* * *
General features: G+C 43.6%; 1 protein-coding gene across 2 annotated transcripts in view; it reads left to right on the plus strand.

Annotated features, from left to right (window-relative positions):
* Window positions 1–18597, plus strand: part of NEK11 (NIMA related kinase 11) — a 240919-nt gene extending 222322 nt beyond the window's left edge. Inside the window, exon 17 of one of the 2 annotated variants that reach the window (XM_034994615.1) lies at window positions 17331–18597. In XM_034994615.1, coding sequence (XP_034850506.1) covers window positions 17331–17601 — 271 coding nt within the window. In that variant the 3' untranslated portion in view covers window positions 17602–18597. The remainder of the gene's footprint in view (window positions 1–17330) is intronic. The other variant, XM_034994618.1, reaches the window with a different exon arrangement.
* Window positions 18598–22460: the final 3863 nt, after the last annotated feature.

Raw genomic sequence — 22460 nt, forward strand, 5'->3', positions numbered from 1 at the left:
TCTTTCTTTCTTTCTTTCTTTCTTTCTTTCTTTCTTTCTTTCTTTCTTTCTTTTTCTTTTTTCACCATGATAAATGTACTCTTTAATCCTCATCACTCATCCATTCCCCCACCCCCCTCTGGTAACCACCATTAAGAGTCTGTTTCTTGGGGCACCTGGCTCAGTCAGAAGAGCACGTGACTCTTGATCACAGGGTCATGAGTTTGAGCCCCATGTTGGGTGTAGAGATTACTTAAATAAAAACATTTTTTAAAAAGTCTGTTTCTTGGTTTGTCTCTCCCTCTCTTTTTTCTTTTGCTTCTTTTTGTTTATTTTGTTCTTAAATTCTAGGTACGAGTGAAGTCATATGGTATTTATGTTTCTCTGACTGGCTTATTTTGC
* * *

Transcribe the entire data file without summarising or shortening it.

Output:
General features: G+C 43.6%; 1 protein-coding gene across 2 annotated transcripts in view; it reads left to right on the plus strand.

Annotated features, from left to right (window-relative positions):
* Window positions 1–18597, plus strand: part of NEK11 (NIMA related kinase 11) — a 240919-nt gene extending 222322 nt beyond the window's left edge. Inside the window, exon 17 of one of the 2 annotated variants that reach the window (XM_034994615.1) lies at window positions 17331–18597. In XM_034994615.1, coding sequence (XP_034850506.1) covers window positions 17331–17601 — 271 coding nt within the window. In that variant the 3' untranslated portion in view covers window positions 17602–18597. The remainder of the gene's footprint in view (window positions 1–17330) is intronic. The other variant, XM_034994618.1, reaches the window with a different exon arrangement.
* Window positions 18598–22460: the final 3863 nt, after the last annotated feature.

Raw genomic sequence — 22460 nt, forward strand, 5'->3', positions numbered from 1 at the left:
TCTTTCTTTCTTTCTTTCTTTCTTTCTTTCTTTCTTTCTTTCTTTCTTTCTTTTTCTTTTTTCACCATGATAAATGTACTCTTTAATCCTCATCACTCATCCATTCCCCCACCCCCCTCTGGTAACCACCATTAAGAGTCTGTTTCTTGGGGCACCTGGCTCAGTCAGAAGAGCACGTGACTCTTGATCACAGGGTCATGAGTTTGAGCCCCATGTTGGGTGTAGAGATTACTTAAATAAAAACATTTTTTAAAAAGTCTGTTTCTTGGTTTGTCTCTCCCTCTCTTTTTTCTTTTGCTTCTTTTTGTTTATTTTGTTCTTAAATTCTAGGTACGAGTGAAGTCATATGGTATTTATGTTTCTCTGACTGGCTTATTTTGC